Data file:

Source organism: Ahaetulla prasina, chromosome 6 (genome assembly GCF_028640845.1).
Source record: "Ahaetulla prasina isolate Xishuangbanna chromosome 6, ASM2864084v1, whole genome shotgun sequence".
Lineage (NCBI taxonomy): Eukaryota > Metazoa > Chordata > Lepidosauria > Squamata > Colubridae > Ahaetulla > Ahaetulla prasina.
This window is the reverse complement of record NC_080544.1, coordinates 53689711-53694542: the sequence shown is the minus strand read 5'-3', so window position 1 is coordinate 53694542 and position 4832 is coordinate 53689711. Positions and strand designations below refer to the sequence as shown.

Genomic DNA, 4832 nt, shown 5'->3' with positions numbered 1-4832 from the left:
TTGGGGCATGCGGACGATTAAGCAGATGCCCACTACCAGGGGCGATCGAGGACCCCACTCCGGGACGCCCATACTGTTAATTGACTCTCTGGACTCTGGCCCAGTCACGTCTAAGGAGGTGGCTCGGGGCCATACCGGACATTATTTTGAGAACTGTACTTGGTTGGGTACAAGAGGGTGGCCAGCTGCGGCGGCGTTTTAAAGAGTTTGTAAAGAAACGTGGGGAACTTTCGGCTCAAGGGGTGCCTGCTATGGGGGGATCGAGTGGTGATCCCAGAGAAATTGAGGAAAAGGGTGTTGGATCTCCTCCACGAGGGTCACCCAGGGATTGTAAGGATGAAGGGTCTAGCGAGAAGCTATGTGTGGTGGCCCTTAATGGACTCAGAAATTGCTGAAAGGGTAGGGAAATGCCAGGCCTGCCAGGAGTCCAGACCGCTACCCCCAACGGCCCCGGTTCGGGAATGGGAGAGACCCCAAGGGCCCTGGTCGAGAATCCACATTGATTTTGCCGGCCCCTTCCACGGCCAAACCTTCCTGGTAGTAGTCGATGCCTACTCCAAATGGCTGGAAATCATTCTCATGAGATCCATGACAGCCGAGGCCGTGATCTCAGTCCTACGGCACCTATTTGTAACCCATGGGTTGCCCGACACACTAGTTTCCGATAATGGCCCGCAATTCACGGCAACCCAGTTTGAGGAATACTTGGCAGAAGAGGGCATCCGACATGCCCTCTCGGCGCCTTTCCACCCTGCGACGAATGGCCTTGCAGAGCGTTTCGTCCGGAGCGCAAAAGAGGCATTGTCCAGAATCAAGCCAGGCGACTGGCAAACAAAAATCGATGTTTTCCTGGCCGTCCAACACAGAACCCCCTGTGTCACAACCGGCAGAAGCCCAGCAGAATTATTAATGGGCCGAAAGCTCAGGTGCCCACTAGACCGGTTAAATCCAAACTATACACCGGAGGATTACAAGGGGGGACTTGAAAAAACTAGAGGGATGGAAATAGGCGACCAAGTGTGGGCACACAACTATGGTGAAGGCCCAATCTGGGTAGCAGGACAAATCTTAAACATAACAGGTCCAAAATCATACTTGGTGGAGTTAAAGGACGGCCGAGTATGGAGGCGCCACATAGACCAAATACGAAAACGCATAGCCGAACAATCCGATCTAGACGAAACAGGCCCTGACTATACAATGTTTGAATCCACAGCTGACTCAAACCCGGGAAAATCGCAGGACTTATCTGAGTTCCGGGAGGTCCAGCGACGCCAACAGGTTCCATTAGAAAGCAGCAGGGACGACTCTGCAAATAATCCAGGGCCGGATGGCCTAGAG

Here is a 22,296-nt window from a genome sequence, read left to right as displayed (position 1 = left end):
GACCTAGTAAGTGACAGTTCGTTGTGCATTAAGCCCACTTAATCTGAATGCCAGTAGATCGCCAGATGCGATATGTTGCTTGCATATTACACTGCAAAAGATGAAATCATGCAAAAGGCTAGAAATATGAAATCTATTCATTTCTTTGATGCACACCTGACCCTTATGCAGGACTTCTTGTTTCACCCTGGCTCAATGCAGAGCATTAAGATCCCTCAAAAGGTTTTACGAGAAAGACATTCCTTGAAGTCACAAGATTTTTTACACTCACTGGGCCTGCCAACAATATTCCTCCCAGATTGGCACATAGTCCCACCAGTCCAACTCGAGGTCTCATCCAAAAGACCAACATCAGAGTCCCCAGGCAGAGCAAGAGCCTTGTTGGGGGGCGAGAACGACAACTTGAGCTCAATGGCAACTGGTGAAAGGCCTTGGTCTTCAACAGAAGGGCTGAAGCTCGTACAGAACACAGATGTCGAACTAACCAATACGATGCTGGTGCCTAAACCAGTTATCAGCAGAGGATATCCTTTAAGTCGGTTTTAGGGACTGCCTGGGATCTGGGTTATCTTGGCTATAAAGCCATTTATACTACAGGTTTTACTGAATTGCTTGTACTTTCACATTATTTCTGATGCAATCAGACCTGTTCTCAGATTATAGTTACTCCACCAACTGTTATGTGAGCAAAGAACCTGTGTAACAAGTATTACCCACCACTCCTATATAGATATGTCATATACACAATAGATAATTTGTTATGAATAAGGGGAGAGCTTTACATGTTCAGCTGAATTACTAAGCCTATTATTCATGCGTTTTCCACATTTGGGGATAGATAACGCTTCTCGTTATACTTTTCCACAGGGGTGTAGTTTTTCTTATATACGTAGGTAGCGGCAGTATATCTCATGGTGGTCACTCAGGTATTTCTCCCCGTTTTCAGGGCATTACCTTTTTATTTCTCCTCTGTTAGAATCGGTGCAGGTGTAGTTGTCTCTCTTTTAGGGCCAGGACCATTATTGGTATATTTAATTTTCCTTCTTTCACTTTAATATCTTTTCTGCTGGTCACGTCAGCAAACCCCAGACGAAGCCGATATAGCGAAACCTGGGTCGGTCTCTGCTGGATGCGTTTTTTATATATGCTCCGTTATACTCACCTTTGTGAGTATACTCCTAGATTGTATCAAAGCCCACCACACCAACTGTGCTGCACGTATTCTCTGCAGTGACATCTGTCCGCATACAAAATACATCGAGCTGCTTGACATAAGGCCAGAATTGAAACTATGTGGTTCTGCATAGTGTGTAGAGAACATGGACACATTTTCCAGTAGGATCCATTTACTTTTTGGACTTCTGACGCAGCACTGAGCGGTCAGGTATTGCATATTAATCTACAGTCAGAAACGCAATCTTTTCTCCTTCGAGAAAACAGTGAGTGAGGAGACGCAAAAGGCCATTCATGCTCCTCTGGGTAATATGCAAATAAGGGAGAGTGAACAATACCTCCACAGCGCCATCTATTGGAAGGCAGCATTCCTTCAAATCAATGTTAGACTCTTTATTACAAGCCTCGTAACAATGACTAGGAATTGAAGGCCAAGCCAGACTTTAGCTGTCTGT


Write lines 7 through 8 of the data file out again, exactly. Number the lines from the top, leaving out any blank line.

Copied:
Here is a 22,296-nt window from a genome sequence, read left to right as displayed (position 1 = left end):
GACCTAGTAAGTGACAGTTCGTTGTGCATTAAGCCCACTTAATCTGAATGCCAGTAGATCGCCAGATGCGATATGTTGCTTGCATATTACACTGCAAAAGATGAAATCATGCAAAAGGCTAGAAATATGAAATCTATTCATTTCTTTGATGCACACCTGACCCTTATGCAGGACTTCTTGTTTCACCCTGGCTCAATGCAGAGCATTAAGATCCCTCAAAAGGTTTTACGAGAAAGACATTCCTTGAAGTCACAAGATTTTTTACACTCACTGGGCCTGCCAACAATATTCCTCCCAGATTGGCACATAGTCCCACCAGTCCAACTCGAGGTCTCATCCAAAAGACCAACATCAGAGTCCCCAGGCAGAGCAAGAGCCTTGTTGGGGGGCGAGAACGACAACTTGAGCTCAATGGCAACTGGTGAAAGGCCTTGGTCTTCAACAGAAGGGCTGAAGCTCGTACAGAACACAGATGTCGAACTAACCAATACGATGCTGGTGCCTAAACCAGTTATCAGCAGAGGATATCCTTTAAGTCGGTTTTAGGGACTGCCTGGGATCTGGGTTATCTTGGCTATAAAGCCATTTATACTACAGGTTTTACTGAATTGCTTGTACTTTCACATTATTTCTGATGCAATCAGACCTGTTCTCAGATTATAGTTACTCCACCAACTGTTATGTGAGCAAAGAACCTGTGTAACAAGTATTACCCACCACTCCTATATAGATATGTCATATACACAATAGATAATTTGTTATGAATAAGGGGAGAGCTTTACATGTTCAGCTGAATTACTAAGCCTATTATTCATGCGTTTTCCACATTTGGGGATAGATAACGCTTCTCGTTATACTTTTCCACAGGGGTGTAGTTTTTCTTATATACGTAGGTAGCGGCAGTATATCTCATGGTGGTCACTCAGGTATTTCTCCCCGTTTTCAGGGCATTACCTTTTTATTTCTCCTCTGTTAGAATCGGTGCAGGTGTAGTTGTCTCTCTTTTAGGGCCAGGACCATTATTGGTATATTTAATTTTCCTTCTTTCACTTTAATATCTTTTCTGCTGGTCACGTCAGCAAACCCCAGACGAAGCCGATATAGCGAAACCTGGGTCGGTCTCTGCTGGATGCGTTTTTTATATATGCTCCGTTATACTCACCTTTGTGAGTATACTCCTAGATTGTATCAAAGCCCACCACACCAACTGTGCTGCACGTATTCTCTGCAGTGACATCTGTCCGCATACAAAATACATCGAGCTGCTTGACATAAGGCCAGAATTGAAACTATGTGGTTCTGCATAGTGTGTAGAGAACATGGACACATTTTCCAGTAGGATCCATTTACTTTTTGGACTTCTGACGCAGCACTGAGCGGTCAGGTATTGCATATTAATCTACAGTCAGAAACGCAATCTTTTCTCCTTCGAGAAAACAGTGAGTGAGGAGACGCAAAAGGCCATTCATGCTCCTCTGGGTAATATGCAAATAAGGGAGAGTGAACAATACCTCCACAGCGCCATCTATTGGAAGGCAGCATTCCTTCAAATCAATGTTAGACTCTTTATTACAAGCCTCGTAACAATGACTAGGAATTGAAGGCCAAGCCAGACTTTAGCTGTCTGT